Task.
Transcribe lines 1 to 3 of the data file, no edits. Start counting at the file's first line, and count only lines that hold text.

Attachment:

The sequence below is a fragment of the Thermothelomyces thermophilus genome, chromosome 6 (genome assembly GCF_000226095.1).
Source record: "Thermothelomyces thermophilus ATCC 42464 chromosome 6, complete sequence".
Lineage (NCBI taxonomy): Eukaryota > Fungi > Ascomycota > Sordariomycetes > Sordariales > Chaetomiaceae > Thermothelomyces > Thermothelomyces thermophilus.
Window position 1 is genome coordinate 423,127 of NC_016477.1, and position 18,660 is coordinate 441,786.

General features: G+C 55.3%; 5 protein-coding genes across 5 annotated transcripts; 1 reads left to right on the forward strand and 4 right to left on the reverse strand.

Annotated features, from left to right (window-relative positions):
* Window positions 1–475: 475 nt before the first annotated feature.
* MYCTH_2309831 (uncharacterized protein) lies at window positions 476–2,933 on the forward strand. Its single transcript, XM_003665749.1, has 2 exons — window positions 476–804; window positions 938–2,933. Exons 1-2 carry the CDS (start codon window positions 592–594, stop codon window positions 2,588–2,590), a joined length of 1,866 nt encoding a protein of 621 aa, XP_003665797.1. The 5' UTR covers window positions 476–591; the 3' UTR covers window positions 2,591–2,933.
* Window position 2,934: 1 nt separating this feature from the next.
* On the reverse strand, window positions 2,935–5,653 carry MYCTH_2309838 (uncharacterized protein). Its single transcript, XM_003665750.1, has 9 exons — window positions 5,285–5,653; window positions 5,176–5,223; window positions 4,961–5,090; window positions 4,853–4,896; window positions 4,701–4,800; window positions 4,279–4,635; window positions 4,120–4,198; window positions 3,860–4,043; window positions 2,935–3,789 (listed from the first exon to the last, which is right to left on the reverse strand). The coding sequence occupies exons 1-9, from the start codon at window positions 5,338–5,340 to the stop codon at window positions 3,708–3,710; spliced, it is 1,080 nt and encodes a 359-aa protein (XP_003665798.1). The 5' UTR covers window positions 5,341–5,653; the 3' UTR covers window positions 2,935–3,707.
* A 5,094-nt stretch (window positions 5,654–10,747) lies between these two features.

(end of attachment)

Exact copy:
The sequence below is a fragment of the Thermothelomyces thermophilus genome, chromosome 6 (genome assembly GCF_000226095.1).
Source record: "Thermothelomyces thermophilus ATCC 42464 chromosome 6, complete sequence".
Lineage (NCBI taxonomy): Eukaryota > Fungi > Ascomycota > Sordariomycetes > Sordariales > Chaetomiaceae > Thermothelomyces > Thermothelomyces thermophilus.